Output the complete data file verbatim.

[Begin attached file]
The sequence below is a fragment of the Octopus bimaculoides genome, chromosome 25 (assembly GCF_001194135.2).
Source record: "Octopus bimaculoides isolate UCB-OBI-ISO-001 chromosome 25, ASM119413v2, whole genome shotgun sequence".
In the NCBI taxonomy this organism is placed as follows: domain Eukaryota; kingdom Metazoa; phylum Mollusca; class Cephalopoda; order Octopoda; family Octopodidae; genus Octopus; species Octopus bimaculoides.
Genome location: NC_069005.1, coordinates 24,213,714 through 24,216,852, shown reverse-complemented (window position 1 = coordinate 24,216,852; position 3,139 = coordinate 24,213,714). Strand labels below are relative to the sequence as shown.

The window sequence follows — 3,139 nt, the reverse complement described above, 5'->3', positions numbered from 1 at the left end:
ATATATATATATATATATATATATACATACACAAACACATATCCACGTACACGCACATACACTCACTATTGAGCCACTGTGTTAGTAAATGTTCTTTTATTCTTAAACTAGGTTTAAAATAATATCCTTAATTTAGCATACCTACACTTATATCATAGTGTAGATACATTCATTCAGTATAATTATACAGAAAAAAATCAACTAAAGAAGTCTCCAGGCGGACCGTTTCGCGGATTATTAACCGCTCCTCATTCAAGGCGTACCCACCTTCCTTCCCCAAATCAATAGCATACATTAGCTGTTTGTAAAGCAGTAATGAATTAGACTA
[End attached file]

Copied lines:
The sequence below is a fragment of the Octopus bimaculoides genome, chromosome 25 (assembly GCF_001194135.2).
Source record: "Octopus bimaculoides isolate UCB-OBI-ISO-001 chromosome 25, ASM119413v2, whole genome shotgun sequence".
In the NCBI taxonomy this organism is placed as follows: domain Eukaryota; kingdom Metazoa; phylum Mollusca; class Cephalopoda; order Octopoda; family Octopodidae; genus Octopus; species Octopus bimaculoides.
Genome location: NC_069005.1, coordinates 24,213,714 through 24,216,852, shown reverse-complemented (window position 1 = coordinate 24,216,852; position 3,139 = coordinate 24,213,714). Strand labels below are relative to the sequence as shown.

The window sequence follows — 3,139 nt, the reverse complement described above, 5'->3', positions numbered from 1 at the left end:
ATATATATATATATATATATATATACATACACAAACACATATCCACGTACACGCACATACACTCACTATTGAGCCACTGTGTTAGTAAATGTTCTTTTATTCTTAAACTAGGTTTAAAATAATATCCTTAATTTAGCATACCTACACTTATATCATAGTGTAGATACATTCATTCAGTATAATTATACAGAAAAAAATCAACTAAAGAAGTCTCCAGGCGGACCGTTTCGCGGATTATTAACCGCTCCTCATTCAAGGCGTACCCACCTTCCTTCCCCAAATCAATAGCATACATTAGCTGTTTGTAAAGCAGTAATGAATTAGACTA